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“When we had segregated schools and when we had a time when, you know, girls weren’t allowed to have the same kind of sports teams [these were] important inflection points for the federal government to get involved,” the new Secretary of Education, Betsy DeVos, said recently.
But when asked whether any such need for federal involvement exists today, Secretary DeVos responded that she “can’t think of any right now.”
Our nation’s students need her to know better.
Secretary DeVos holds the purse strings for billions of federal dollars and leads federal involvement in schools, making it critically important that she know what students in too many schools today know all too well, and what Congress has mandated for close to 60 years: The federal government must actively ensure that our nation’s schools keep core civil rights promises.
I led the U.S. Department of Education’s Office for Civil Rights, so I can offer Secretary DeVos a dose of reality about just how far we have to go as a nation to fulfill the law.
In Lee County Schools system in rural Alabama, for example, which had years earlier convinced a federal court that it had eliminated the effects of segregation, one of the four public high schools served more than 90 percent black students – even though the district student population was only 23 percent black.
Related: In a city still struggling with segregation, a popular charter school fights to remain diverse
The majority-black high school had never offered an Advanced Placement course to its students until three years before the civil rights office investigated, while the other three high schools offered a broad range of A.P. courses. Investigators from the Office for Civil Rights asked the principal of the overwhelmingly black school why he didn’t offer high-rigor courses. He said his students needed remedial education, not A.P. It took federal intervention in 2013, almost 60 years after Brown v. Board of Education, to ensure that all students in Lee County – not just the white students and the few black students attending majority-white schools – had access to an education that would prepare them to fulfill their dreams.
In a district in the Southwest, teachers required a boy with autism to stand in front of his class and listen to his peers tell him what they didn’t like about him, as a way to discipline the child. When his mother complained, administrators defended the decision, saying the school needed to be able to innovate. It took federal intervention to ensure that this child, and his peers, did not suffer further discrimination at school.
In a Northeastern district, a middle school boy’s self-portrait was defaced with a gender slur, and he endured regular taunts from his peers — in front of school administrators – telling him he was too effeminate. His school refused to investigate many of the harassment incidents. With federal intervention, the school finally met its obligation to ensure that this student, and all students, could participate in school without ridicule for who they are.
In West Contra Costa Unified School District in California, where there were highly publicized rapes of middle school and high school students, administrators told the civil rights office staff that they were aware students were sexually harassing each other at school, but they hadn’t taken action because such behavior was expected of Latino students in an “urban culture.” After federal intervention, students in the district can now attend school without being subjected to a hostile environment of harassment and discrimination.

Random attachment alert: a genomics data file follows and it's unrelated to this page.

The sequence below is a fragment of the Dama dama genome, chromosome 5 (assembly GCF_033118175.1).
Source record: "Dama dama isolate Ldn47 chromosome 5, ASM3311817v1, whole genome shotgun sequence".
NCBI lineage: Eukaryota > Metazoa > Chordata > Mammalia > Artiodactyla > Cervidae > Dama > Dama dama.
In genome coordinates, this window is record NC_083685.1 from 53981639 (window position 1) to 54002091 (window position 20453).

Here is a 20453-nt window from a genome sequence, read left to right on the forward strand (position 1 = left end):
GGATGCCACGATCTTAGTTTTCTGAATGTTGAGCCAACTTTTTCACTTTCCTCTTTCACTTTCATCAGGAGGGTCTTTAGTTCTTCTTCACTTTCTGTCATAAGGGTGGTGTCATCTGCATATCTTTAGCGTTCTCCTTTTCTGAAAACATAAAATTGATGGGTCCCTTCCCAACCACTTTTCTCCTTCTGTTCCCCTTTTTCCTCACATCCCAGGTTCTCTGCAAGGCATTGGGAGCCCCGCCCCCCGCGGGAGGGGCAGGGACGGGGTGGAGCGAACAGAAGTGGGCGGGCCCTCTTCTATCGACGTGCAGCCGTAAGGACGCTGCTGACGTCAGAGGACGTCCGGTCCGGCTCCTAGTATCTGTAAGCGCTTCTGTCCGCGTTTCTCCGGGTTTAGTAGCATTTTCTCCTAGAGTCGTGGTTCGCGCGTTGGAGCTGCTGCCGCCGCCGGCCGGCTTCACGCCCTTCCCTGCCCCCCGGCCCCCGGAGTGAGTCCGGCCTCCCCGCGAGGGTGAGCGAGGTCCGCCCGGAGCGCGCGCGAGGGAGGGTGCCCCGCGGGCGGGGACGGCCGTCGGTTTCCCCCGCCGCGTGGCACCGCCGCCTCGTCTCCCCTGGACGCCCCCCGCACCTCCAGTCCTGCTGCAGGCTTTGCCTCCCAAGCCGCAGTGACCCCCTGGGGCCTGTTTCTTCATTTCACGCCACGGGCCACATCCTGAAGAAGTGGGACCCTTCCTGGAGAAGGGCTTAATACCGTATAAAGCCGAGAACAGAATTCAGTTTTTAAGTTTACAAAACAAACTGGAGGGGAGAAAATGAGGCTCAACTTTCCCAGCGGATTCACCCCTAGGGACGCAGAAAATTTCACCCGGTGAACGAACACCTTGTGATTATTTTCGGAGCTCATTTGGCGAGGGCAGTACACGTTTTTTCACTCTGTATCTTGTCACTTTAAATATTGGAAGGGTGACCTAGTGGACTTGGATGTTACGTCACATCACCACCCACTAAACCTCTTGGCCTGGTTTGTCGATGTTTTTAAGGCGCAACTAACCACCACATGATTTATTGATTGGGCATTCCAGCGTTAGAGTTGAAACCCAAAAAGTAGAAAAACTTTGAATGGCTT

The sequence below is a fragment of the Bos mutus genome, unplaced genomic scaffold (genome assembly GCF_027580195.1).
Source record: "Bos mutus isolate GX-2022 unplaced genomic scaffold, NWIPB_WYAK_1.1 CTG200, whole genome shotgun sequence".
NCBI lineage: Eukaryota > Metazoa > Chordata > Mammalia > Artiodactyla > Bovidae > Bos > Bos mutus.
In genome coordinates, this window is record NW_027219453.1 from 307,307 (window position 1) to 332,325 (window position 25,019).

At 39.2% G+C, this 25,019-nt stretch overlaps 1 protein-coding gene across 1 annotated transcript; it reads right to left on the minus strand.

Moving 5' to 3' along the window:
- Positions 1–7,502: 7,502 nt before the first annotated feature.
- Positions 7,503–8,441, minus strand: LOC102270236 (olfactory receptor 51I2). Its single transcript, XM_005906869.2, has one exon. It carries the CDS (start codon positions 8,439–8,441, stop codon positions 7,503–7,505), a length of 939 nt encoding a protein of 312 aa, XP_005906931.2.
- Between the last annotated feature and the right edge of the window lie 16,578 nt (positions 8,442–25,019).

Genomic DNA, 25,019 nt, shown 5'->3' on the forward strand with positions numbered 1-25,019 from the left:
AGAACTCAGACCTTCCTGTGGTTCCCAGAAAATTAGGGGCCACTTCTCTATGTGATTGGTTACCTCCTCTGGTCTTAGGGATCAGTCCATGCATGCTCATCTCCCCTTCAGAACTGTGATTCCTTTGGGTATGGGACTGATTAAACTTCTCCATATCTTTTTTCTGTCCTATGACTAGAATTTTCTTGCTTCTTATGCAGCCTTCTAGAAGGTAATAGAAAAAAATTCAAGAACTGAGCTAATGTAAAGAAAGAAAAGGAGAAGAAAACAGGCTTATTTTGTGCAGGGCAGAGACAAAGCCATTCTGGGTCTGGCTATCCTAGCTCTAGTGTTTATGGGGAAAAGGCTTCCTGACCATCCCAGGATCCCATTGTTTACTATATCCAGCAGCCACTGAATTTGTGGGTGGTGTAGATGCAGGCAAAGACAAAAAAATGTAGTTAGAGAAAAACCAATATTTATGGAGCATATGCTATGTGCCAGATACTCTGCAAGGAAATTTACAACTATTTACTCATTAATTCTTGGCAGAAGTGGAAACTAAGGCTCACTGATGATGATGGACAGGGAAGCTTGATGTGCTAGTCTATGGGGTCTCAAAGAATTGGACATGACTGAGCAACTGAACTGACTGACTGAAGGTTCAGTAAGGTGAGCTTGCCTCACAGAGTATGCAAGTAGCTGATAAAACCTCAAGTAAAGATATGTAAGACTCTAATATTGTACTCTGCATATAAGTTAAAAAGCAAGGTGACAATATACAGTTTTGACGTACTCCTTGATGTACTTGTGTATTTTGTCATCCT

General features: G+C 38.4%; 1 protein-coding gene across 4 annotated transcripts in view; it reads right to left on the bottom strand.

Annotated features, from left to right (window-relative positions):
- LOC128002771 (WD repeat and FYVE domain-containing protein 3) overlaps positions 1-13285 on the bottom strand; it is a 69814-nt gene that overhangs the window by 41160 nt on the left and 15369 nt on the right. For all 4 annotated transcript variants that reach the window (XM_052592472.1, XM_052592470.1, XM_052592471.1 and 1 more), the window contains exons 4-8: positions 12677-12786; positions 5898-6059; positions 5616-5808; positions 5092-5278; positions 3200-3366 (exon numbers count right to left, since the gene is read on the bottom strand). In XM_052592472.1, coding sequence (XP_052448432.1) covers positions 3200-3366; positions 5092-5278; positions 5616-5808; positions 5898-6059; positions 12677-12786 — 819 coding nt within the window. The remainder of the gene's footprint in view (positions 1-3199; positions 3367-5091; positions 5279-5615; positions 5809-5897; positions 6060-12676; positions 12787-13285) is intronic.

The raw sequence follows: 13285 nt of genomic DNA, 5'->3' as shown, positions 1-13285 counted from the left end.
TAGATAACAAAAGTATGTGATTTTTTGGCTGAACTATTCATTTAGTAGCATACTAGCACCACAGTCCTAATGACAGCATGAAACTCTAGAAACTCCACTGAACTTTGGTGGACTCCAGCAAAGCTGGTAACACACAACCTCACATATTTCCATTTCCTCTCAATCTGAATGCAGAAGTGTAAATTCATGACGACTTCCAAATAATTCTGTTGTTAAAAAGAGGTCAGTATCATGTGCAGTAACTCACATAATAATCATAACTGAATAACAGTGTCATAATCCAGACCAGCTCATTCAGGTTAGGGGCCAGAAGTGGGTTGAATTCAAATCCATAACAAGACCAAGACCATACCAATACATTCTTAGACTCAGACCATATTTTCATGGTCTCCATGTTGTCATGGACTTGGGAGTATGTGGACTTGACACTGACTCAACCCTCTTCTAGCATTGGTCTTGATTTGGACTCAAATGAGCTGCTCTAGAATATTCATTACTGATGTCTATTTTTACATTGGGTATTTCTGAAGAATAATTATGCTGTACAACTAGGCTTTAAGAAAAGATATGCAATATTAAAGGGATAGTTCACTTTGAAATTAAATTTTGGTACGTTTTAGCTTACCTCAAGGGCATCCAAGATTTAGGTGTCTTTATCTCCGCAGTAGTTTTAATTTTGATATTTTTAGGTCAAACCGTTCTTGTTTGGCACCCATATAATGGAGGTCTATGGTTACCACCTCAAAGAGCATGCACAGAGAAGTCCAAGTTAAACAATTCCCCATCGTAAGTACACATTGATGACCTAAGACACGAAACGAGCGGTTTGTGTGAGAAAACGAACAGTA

At Shaw University in North Carolina, a student with cerebral palsy arrived on campus for orientation only to be told his admission had been rescinded because of his disability. University officials told the civil rights office that they routinely denied admission to students with disabilities if the school couldn’t readily accommodate the student. It took federal intervention to ensure that the Americans with Disabilities Act, which had become law some 25 years earlier, would apply for students wanting to attend Shaw.
Related: New Orleans schools still struggle with integration
During President George W. Bush’s Administration, the civil rights office investigated racial harassment that had occurred on the way to a high school basketball game. White students attacked a black student, threatening to lynch him and other students of color. Only with federal intervention did the district finally address such racial harassment. At an elementary school, district administrators admitted to segregating Latino students. Without federal intervention, the segregation would have persisted.
These are only a handful of examples of the injustices that students face every day in this country’s schools and colleges. While millions of educators strive to – and do – provide rich and meaningful opportunities to all their students on an equal basis, some students still suffer unspeakable harm in school. Congress committed in 1964 – and every year thereafter – that the federal government would help ensure that our nation’s highest ideals of fairness and equality are reality for not just some, but for all students. We need the federal government’s intervention when that is not happening, and we need the Secretary of Education to lead that work.
Catherine E. Lhamon, a longtime civil rights attorney, was the Assistant Secretary of Education in charge of the Office for Civil Rights at the U.S. Department of Education from 2013 to 2017. In December, 2016, President Obama appointed her chair of the U.S. Commission on Civil Rights.
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